This Day In Weather History is a daily podcast by Chris Mei from The Weather Network, featuring stories about people, communities and events and how weather impacted them.
On Tuesday, Sept. 5, 2017, Hurricane Irma reached peaked intensity as it approached the Leeward Islands. Irma maintained its peak strength as it made landfall over Barbuda, Sint Maarten, and Virgin Gorda, in the British Virgin Islands.
Irma caused 52 direct and 82 indirect deaths, and US$77.16 billion (2017) in damages. It's the costliest storm in Cuban history and overall the fourth-costliest on record.
Courtesy of NOAA
The storm started as a tropical wave close to the Cape Verde Islands on Aug 3. By Aug. 31, Irma intensified into a Category 3 hurricane. The storm oscillated between Categories 2 and 3 for a few days before turning into a Category 5 on Sep. 4.
Irma maintained its Category 5 status for a continuous 60-hour period, making it the second-longest storm in the Atlantic Ocean to do this (behind the 1932 Cuba hurricane).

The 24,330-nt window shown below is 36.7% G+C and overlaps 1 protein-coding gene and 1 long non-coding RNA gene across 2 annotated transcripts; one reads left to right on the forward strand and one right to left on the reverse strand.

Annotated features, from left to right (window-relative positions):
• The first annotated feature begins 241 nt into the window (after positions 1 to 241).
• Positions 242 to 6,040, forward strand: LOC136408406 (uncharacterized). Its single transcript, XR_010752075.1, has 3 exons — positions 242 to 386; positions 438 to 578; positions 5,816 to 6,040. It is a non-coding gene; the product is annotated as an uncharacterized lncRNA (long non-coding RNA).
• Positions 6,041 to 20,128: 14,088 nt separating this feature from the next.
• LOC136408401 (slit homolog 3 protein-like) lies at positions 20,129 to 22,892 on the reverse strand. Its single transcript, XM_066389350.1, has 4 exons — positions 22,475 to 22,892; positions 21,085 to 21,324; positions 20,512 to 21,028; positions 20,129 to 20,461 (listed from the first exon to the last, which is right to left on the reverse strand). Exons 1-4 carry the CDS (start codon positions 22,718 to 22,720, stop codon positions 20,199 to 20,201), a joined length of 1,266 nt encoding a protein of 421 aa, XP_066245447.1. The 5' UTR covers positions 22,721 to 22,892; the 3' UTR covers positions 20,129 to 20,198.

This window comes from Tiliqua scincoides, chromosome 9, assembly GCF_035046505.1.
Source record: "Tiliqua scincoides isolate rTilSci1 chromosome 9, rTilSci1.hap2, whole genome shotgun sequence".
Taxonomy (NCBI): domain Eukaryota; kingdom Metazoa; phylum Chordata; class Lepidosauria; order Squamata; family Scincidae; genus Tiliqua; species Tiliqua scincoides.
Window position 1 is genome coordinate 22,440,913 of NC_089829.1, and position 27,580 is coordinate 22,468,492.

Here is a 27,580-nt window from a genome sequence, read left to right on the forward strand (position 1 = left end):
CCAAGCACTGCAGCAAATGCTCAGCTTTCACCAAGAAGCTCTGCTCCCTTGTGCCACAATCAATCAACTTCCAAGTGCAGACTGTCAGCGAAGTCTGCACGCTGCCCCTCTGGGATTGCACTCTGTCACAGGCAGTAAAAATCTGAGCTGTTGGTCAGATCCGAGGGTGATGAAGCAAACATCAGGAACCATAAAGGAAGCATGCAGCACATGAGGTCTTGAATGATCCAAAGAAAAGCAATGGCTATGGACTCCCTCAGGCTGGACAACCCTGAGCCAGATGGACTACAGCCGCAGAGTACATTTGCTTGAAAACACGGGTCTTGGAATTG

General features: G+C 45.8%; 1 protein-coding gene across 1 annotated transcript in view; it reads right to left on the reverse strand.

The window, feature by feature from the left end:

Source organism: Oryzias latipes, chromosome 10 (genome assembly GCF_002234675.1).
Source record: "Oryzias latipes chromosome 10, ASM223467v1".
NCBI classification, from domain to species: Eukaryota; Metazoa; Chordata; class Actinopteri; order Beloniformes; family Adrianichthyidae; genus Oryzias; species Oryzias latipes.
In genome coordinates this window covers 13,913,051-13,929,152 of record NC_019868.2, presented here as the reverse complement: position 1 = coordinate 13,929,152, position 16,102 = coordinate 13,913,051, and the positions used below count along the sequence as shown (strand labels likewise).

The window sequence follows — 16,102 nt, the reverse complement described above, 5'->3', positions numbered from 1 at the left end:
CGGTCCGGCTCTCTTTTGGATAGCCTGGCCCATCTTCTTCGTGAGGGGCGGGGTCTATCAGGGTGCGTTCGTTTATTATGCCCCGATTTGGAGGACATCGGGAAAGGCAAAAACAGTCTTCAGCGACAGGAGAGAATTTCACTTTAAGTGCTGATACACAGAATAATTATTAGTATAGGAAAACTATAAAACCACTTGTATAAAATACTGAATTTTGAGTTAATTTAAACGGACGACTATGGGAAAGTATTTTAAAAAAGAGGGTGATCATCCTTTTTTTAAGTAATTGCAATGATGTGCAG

The hurricane weakened but regained strength and hit Cuba as a Category 5 storm. On Sep. 10, Irma hit Cudjoe Key, in Monroe County, Fla., as a Category 4 storm. Irma dissipated on Sep. 13 over Missouri.
Hurricane Irma affected many countries as a Category 5, causing widespread devastation, but the United States, namely Florida, was most impacted. Within the U.S., Irma caused 92 deaths and $50 billion in damage.
"Boats washed up on U.S. Route 1 in the Florida Keys." Courtesy of Wikipedia*
In 2018, the World Meteorological Organization retired the name Irma from the rotating Atlantic naming list due to the loss of life and damage.
To learn more about Hurricane Irma, listen to today's episode of "This Day In Weather History."